Studio-Habits-of-Mind.pngCheck your Progress

How do you teach expectations about Studio Habits in school Art departments? That’s going to be different for every Art teacher. Here are three levels that might compare to “Got it,” “Almost got it,” and “Not yet.” Or- if you prefer teacher jargon: Proficient, Adequate and Inadequate. Too often, Art students blame poor products on a lack of talent. These three descriptions let students know when they haven’t invested enough in the PROCESS to be able to realistically expect successful finished products.
Like athletes, musicians, and STEM scholars, if you aren’t challenging yourself, you may plateau and not really improve. “Coasting” basically says that you’re doing okay, but you’re not really excelling or exceeding.
Generally, when you’re learning, growing, or improving, you know, but this description celebrates and shows gratitude for the effort students put toward their own learning. Combining Growth Mindset, Positive Behavior Initiatives and visual art learning nurtures an “Art Mindset.”


My hope is to create eight more videos explaining each of the eight Studio Habits in more detail, one at a time. Please, watch them, like them, share them, link to them, use them, comment on them, and of course, consider subscribing. I’m not looking for fame or fortune, I want to share these ideas and the more views, likes and share these videos get- the easier they are to find in search engines.

I say it’s “my hope”- but I’m gonna spend ‘School Art Month’ (March), preparing for my school to host a conference Art show in April. But not only do I need to re-tool how I overtly teach, and integrate and implement the Studio Habits in my own classroom- I genuinely want to share the Studio Habits with not just other Art teachers and artists, but with EVERYONE, because I believe this Art Mindset can help anyone see different adt think more visually and creatively.

So if/when I find time, I’d like to; write blog posts like this, create graphics and slideshows, perhaps even videos and podcasts concerning the Studio Habits.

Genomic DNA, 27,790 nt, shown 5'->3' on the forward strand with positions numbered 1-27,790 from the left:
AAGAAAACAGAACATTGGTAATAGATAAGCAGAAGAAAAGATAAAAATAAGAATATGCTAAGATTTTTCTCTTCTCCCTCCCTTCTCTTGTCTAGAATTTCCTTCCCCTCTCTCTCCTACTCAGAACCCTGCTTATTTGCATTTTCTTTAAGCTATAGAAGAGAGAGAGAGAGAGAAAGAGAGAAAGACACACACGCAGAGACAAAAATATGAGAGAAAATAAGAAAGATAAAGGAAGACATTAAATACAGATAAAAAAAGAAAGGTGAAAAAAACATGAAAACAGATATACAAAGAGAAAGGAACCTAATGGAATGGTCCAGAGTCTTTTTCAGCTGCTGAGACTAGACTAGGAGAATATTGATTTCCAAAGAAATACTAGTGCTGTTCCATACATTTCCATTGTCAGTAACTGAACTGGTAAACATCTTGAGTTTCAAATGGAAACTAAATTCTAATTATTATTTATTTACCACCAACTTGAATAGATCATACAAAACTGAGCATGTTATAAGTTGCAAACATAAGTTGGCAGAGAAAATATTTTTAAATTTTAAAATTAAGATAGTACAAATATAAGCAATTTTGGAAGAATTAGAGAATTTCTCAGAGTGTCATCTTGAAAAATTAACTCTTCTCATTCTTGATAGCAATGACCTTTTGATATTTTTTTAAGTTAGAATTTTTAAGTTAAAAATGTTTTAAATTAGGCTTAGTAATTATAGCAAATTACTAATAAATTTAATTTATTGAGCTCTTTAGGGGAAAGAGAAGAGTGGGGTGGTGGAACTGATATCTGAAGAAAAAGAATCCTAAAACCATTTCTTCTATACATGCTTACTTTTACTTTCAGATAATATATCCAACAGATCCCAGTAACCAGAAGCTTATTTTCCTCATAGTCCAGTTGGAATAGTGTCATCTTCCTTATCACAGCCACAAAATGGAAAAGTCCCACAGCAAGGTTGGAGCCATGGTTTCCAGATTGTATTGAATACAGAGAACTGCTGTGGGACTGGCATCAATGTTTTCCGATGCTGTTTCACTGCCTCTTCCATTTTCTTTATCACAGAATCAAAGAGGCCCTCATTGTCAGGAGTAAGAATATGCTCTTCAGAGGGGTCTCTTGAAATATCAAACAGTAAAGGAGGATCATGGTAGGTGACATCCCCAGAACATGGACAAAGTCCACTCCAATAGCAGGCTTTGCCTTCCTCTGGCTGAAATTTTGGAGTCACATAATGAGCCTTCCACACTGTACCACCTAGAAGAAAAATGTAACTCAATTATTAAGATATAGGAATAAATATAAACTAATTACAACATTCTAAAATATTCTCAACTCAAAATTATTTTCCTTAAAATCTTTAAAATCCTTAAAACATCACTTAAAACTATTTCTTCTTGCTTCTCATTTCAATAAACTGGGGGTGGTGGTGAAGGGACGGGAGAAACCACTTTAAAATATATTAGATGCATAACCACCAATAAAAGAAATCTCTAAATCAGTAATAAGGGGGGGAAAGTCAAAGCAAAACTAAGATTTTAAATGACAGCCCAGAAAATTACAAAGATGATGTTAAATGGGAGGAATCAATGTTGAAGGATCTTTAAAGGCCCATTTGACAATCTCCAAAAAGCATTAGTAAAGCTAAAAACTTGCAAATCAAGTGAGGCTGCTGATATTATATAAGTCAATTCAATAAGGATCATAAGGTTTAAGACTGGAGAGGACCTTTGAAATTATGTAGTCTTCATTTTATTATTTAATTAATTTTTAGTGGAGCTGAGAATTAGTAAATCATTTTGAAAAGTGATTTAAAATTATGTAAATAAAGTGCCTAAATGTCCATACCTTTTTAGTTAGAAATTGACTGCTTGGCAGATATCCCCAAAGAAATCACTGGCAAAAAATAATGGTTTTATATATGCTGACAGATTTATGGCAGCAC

Partly because the articles and videos already out there are mostly aimed at K-5 & K-12 Art teachers. I have 6-12 Art students and like I just mentioned, everyone else. Parents, art hobbyists, novice artists, non-artists, business people, teachers in other disciplines, coaches, people who’ve always assumed that they’re art-impared!


Have you used the Studio Habits in your own art (or Art classroom?) what have your experiences with it been? Do you use them in grading art works? How do you teach them? Please share your ideas and experiences below in the comment section.

The Lost Art of Taking Notes


“…Using a pen and paper will help you learn and comprehend better. Researchers at Princeton University and UCLA found that when students took notes by hand, they listened more actively and were able to identify important concepts…” Six-brain-hacks-to-learn-anything-faster

Many students ritually complain about taking notes, but really, note taking is a powerful thinking and learning tool. Many adults find it very helpful not only to record and remember things, but also to help them figure things out and solve problems.

Open Note Policy

I allow students to use hand-written notes on tests and quizzes. In part this is to get them into the habit of note taking in order to prepare them for high school and college. One drawback of this policy unfortunately is that some students rely too heavily on finding answers in their notes instead of remembering what they’ve learned. As parents, you can help them my encouraging them to read over and review their notes during the week, especially the night before a quiz.

Part of Your Grade

I reward student for paying attention and taking notes by giving them credit for turning in completed notes. For chapter section notes are worth ten points per section. For most chapters, this will mean 40 points.

Missing Notes? Students who miss section notes due to absence should borrow a classmate’s and copy them. They can also look for the chapter & section on this website in the menu to the left, to find the Google Slideshow which contains the notes they missed. Really, since the notes are based on the textbook, if they print off the notes outline worksheet, you could help them complete the outline just by reading through the chapter section and deciding what information best fits in the outline.